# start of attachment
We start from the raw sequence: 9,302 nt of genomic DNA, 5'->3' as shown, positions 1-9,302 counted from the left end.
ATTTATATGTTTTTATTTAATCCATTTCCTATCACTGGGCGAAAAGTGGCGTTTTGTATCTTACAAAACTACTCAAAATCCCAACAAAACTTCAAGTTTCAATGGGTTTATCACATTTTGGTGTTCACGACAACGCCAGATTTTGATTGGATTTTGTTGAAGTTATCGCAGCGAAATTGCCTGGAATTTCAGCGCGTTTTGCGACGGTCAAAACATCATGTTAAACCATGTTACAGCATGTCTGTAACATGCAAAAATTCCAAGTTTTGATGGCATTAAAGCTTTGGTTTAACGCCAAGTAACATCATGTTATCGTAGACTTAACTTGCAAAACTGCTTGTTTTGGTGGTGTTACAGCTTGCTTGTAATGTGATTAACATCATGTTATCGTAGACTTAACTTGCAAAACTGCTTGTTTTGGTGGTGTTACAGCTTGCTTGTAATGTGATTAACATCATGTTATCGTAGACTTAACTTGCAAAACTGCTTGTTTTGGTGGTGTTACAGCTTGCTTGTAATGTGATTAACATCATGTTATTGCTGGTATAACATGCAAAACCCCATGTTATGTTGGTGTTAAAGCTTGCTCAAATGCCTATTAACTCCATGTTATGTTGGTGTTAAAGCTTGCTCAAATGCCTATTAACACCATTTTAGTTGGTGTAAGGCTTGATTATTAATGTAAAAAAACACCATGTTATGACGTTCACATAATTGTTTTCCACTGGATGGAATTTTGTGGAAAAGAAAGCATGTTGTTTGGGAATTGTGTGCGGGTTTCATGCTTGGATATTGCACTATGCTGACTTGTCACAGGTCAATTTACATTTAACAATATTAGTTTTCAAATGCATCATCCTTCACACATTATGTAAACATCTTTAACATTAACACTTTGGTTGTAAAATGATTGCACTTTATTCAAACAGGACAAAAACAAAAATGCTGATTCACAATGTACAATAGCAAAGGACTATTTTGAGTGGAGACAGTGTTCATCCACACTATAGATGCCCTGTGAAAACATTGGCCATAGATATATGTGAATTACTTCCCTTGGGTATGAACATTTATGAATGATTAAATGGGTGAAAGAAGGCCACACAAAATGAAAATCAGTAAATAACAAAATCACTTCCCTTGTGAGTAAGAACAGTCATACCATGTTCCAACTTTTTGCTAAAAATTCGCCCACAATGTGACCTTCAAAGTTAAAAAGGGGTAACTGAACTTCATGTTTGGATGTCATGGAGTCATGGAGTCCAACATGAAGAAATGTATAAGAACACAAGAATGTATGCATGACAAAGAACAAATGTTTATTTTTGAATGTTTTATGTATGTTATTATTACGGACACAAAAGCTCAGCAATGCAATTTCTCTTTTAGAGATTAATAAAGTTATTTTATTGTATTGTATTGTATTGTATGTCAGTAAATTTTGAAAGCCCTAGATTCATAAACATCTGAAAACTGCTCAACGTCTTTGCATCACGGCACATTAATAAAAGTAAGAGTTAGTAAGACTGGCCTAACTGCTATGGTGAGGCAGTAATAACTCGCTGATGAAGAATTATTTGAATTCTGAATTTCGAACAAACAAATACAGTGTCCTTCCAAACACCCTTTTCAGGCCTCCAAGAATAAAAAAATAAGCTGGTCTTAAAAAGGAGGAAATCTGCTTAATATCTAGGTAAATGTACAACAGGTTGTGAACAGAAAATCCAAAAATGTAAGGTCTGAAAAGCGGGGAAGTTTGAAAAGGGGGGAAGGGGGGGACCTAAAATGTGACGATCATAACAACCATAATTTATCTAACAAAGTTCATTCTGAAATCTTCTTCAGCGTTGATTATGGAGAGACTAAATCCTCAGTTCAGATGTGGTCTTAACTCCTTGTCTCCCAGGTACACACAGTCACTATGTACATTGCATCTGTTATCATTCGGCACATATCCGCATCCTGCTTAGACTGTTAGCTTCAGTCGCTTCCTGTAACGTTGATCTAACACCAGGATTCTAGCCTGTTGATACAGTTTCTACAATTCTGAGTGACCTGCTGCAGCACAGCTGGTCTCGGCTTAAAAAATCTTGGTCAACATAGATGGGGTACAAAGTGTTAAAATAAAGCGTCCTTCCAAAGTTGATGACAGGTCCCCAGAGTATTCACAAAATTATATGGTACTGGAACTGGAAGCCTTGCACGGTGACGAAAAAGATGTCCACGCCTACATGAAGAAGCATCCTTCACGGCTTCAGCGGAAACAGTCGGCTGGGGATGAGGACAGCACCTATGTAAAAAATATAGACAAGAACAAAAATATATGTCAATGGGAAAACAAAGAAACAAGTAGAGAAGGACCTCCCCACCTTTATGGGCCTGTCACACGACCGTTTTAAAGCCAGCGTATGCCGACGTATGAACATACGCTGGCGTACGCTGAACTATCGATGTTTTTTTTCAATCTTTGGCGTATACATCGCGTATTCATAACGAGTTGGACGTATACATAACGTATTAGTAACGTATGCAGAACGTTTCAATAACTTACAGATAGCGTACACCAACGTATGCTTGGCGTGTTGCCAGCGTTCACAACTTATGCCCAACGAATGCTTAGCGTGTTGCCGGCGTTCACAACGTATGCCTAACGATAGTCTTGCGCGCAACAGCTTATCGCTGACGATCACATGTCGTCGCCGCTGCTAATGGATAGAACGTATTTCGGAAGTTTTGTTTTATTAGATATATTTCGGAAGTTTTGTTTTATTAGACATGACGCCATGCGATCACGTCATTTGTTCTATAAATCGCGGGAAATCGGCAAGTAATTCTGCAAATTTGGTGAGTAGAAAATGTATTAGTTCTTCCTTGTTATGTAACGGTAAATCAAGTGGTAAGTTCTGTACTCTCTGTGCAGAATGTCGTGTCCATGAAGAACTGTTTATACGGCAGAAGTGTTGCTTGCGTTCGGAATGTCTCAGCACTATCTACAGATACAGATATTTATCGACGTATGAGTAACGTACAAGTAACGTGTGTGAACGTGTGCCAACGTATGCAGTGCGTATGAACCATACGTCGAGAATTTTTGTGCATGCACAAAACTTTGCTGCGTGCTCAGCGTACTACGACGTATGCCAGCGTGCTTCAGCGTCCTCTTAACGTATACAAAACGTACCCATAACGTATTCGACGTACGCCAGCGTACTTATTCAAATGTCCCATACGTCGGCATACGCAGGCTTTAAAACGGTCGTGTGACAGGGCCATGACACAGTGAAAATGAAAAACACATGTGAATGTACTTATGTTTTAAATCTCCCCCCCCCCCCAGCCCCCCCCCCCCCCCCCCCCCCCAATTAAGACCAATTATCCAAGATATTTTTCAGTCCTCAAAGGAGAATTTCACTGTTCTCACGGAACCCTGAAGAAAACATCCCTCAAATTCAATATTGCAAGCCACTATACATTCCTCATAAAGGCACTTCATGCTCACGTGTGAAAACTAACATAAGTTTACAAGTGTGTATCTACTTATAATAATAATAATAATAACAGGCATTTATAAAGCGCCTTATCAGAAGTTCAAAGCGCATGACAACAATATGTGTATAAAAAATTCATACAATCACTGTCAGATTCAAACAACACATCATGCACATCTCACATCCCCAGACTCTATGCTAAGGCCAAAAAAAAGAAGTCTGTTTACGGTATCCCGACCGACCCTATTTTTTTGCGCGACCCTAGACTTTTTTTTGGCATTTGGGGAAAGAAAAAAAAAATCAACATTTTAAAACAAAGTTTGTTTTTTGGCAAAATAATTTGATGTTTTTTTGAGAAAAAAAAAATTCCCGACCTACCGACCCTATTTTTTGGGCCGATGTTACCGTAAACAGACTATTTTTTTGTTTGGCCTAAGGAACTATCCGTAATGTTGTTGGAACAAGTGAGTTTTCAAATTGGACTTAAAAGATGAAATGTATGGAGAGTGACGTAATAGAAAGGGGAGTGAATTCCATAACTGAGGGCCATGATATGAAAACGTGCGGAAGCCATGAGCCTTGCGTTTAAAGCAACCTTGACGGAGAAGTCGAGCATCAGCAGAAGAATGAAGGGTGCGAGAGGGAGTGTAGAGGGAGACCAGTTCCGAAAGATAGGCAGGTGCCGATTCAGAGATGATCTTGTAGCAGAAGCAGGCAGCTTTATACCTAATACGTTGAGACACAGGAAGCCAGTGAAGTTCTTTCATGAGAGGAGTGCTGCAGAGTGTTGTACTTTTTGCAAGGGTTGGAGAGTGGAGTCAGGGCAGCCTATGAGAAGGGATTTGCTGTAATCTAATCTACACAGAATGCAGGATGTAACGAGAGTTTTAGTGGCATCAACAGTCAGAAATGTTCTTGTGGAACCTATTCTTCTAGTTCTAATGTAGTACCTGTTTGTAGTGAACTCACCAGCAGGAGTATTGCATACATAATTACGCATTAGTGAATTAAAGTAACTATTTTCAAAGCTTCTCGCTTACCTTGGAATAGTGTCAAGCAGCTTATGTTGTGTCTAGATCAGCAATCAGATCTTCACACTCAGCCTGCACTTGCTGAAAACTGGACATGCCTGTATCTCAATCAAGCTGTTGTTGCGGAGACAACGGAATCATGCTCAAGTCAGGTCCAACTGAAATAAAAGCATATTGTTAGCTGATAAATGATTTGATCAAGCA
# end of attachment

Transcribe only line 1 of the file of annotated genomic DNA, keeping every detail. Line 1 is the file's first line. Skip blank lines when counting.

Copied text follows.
We start from the raw sequence: 9,302 nt of genomic DNA, 5'->3' as shown, positions 1-9,302 counted from the left end.